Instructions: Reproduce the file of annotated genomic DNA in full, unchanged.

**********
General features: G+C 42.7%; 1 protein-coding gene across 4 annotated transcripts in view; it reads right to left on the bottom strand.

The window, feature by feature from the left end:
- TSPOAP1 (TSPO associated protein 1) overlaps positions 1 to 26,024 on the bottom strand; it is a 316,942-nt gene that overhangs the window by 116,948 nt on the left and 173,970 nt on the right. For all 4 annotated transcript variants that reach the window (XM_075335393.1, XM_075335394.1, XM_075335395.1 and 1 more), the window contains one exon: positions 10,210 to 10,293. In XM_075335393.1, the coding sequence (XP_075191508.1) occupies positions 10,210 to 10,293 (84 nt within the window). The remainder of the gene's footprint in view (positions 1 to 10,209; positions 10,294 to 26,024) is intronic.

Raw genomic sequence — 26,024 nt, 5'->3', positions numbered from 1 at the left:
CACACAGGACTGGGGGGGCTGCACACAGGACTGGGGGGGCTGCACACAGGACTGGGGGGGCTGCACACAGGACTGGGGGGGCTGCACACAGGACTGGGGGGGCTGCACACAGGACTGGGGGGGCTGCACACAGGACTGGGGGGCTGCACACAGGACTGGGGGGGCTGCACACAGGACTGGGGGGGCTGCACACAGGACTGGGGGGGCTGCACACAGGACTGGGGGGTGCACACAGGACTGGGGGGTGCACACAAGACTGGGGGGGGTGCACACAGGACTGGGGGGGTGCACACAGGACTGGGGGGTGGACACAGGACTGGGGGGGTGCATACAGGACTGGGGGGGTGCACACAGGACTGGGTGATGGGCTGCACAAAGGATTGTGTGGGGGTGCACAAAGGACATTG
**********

General features: G+C 42.7%; 1 protein-coding gene across 4 annotated transcripts in view; it reads right to left on the bottom strand.

The window, feature by feature from the left end:
- TSPOAP1 (TSPO associated protein 1) overlaps positions 1 to 26,024 on the bottom strand; it is a 316,942-nt gene that overhangs the window by 116,948 nt on the left and 173,970 nt on the right. For all 4 annotated transcript variants that reach the window (XM_075335393.1, XM_075335394.1, XM_075335395.1 and 1 more), the window contains one exon: positions 10,210 to 10,293. In XM_075335393.1, the coding sequence (XP_075191508.1) occupies positions 10,210 to 10,293 (84 nt within the window). The remainder of the gene's footprint in view (positions 1 to 10,209; positions 10,294 to 26,024) is intronic.

Raw genomic sequence — 26,024 nt, 5'->3', positions numbered from 1 at the left:
CACACAGGACTGGGGGGGCTGCACACAGGACTGGGGGGGCTGCACACAGGACTGGGGGGGCTGCACACAGGACTGGGGGGGCTGCACACAGGACTGGGGGGGCTGCACACAGGACTGGGGGGGCTGCACACAGGACTGGGGGGCTGCACACAGGACTGGGGGGGCTGCACACAGGACTGGGGGGGCTGCACACAGGACTGGGGGGGCTGCACACAGGACTGGGGGGTGCACACAGGACTGGGGGGTGCACACAAGACTGGGGGGGGTGCACACAGGACTGGGGGGGTGCACACAGGACTGGGGGGTGGACACAGGACTGGGGGGGTGCATACAGGACTGGGGGGGTGCACACAGGACTGGGTGATGGGCTGCACAAAGGATTGTGTGGGGGTGCACAAAGGACATTG